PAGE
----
Black Monday S2 launched on our screens back in April, but had to go on a break halfway through May after episode 6 thanks to a lengthy lockdown production break in the US. The series is back again from Monday, 20 July. Here’s what you missed… and what to expect next.
From Moses to Mole
The FBI have put the squeeze on Mo (Don Cheadle) playing into his desire for revenge on his former trading partners, Dawn (Regina Hall) and Blair (Andrew Rannells), the new heads of investment bank AmeriSavings.
Blair double-crossed Mo, ripped him off and then (along with Dawn) fired him at the end of S1, leaving him facing charges of financial terrorism for his role in the 1987 stock market crash – the Black Monday of the show’s title.
Mo returned later in S2 claiming that his FBI task team leader, Connie (Xosha Roquemore), was really a Nigerian princess with money to splash about, and he weaselled his way into Blair and Dawn’s company, TBD (The Blair Dawn group), using Connie’s cash. He has now established himself as the FBI’s mole inside TBD. But when Mo finds out about Blair’s insider trading scheme in episode 7, he’ll have to figure out whether he wants to take down Dawn along with her partner. There’s still a little something there between them.
She’s the boss
Dawn was beating her head against the glass ceiling at the start of S2. Until now, her plans for a feminist, black-run investment firm have been roadblocked at every turn by sexism both inside her own company and the outside media. How many times are magazines going to run flattering profile pieces on the firm – using Blair as the spokesman and face of the group?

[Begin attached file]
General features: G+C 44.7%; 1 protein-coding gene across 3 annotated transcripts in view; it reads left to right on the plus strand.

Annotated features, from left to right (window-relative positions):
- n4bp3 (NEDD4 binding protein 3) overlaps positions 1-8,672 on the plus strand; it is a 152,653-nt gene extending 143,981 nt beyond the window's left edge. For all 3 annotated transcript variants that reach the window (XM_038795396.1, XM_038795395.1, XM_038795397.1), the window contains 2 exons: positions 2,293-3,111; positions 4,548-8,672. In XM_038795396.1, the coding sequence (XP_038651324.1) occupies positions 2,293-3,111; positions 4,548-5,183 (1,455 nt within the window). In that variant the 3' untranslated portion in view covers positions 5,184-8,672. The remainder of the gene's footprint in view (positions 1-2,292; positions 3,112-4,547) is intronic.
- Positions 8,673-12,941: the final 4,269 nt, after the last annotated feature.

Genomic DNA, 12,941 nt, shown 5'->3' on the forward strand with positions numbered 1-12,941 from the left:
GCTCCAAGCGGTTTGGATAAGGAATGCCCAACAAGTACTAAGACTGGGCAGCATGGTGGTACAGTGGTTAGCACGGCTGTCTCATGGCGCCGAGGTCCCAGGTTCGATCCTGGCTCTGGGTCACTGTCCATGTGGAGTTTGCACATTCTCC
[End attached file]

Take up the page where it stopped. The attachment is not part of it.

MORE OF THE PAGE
“It’s been great to play a character that’s ploughing through. She knows she’s not going to get the credit for myriad reasons, but mostly because she’s female. A lot of the things we talk about in the show, we are still battling today. Even Wall Street is still a predominantly male environment. Things have changed, but in 30 years it hasn’t changed as much as one would think,” says Regina.
Dawn is facing a bigger battle than even Mo had to fight as a black man who came from nothing to take over the starched shirt white-male Wall Street world. But she isn’t wilting in the face of the arrogance, mediocrity and prejudice of people who’ve done The Least to get where they are, while she has had to do The Most. “For Dawn, it's exciting because it's about winning. She's a winner. She's competitive and, in her mind, she's smart and persuasive, and she's driven to make a lot of money," says Regina. “She's very driven towards success, and Wall Street is a world where there aren't many women who are afforded the opportunity to have success.” If Dawn has learned anything on Wall Street, it’s that battles are won when you enemies don’t even realise there’s a war.
By episode 6, Dawn needed Mo and his money to make even more money and achieve a higher success. But she also had to weigh up her priorities when her mom (Vanessa Bell Calloway) brought her $30 million in the form of Marcus Wainwright III’s (Dulé Hill) scholarship fund money. Dawn had to decide whether to allow Marcus to make a high-risk investment with her, potentially putting the future education of young black Americans at risk. And kids, this is a comedy!